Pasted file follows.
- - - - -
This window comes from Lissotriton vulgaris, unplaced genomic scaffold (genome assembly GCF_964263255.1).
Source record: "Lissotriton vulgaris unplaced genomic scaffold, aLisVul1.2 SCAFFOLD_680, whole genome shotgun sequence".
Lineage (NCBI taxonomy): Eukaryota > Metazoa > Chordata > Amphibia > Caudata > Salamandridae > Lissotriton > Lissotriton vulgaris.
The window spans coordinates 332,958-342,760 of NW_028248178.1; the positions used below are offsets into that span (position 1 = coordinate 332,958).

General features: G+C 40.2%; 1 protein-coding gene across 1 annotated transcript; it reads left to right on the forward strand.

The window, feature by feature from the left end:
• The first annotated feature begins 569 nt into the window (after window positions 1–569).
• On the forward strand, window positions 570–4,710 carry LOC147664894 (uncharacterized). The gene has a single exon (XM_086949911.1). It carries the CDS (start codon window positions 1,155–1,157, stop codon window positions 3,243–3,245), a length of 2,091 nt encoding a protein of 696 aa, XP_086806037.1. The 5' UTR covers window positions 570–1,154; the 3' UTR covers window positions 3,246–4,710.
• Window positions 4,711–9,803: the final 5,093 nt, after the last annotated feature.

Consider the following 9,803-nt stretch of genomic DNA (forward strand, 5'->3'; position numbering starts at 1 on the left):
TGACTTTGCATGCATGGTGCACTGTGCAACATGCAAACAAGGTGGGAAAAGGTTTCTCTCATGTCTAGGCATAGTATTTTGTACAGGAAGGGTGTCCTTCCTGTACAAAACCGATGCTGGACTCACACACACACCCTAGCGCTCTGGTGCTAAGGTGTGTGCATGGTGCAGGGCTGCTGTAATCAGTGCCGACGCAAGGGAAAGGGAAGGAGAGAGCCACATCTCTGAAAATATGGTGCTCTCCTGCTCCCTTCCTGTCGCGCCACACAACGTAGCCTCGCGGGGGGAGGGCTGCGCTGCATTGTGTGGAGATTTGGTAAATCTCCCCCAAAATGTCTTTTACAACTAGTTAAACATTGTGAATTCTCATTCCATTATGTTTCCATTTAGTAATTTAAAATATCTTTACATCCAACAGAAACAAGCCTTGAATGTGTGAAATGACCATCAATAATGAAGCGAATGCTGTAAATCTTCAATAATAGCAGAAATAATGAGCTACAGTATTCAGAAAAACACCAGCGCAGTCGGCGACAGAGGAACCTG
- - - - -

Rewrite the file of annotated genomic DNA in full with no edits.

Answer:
This window comes from Lissotriton vulgaris, unplaced genomic scaffold (genome assembly GCF_964263255.1).
Source record: "Lissotriton vulgaris unplaced genomic scaffold, aLisVul1.2 SCAFFOLD_680, whole genome shotgun sequence".
Lineage (NCBI taxonomy): Eukaryota > Metazoa > Chordata > Amphibia > Caudata > Salamandridae > Lissotriton > Lissotriton vulgaris.
The window spans coordinates 332,958-342,760 of NW_028248178.1; the positions used below are offsets into that span (position 1 = coordinate 332,958).

General features: G+C 40.2%; 1 protein-coding gene across 1 annotated transcript; it reads left to right on the forward strand.

The window, feature by feature from the left end:
• The first annotated feature begins 569 nt into the window (after window positions 1–569).
• On the forward strand, window positions 570–4,710 carry LOC147664894 (uncharacterized). The gene has a single exon (XM_086949911.1). It carries the CDS (start codon window positions 1,155–1,157, stop codon window positions 3,243–3,245), a length of 2,091 nt encoding a protein of 696 aa, XP_086806037.1. The 5' UTR covers window positions 570–1,154; the 3' UTR covers window positions 3,246–4,710.
• Window positions 4,711–9,803: the final 5,093 nt, after the last annotated feature.

Consider the following 9,803-nt stretch of genomic DNA (forward strand, 5'->3'; position numbering starts at 1 on the left):
TGACTTTGCATGCATGGTGCACTGTGCAACATGCAAACAAGGTGGGAAAAGGTTTCTCTCATGTCTAGGCATAGTATTTTGTACAGGAAGGGTGTCCTTCCTGTACAAAACCGATGCTGGACTCACACACACACCCTAGCGCTCTGGTGCTAAGGTGTGTGCATGGTGCAGGGCTGCTGTAATCAGTGCCGACGCAAGGGAAAGGGAAGGAGAGAGCCACATCTCTGAAAATATGGTGCTCTCCTGCTCCCTTCCTGTCGCGCCACACAACGTAGCCTCGCGGGGGGAGGGCTGCGCTGCATTGTGTGGAGATTTGGTAAATCTCCCCCAAAATGTCTTTTACAACTAGTTAAACATTGTGAATTCTCATTCCATTATGTTTCCATTTAGTAATTTAAAATATCTTTACATCCAACAGAAACAAGCCTTGAATGTGTGAAATGACCATCAATAATGAAGCGAATGCTGTAAATCTTCAATAATAGCAGAAATAATGAGCTACAGTATTCAGAAAAACACCAGCGCAGTCGGCGACAGAGGAACCTG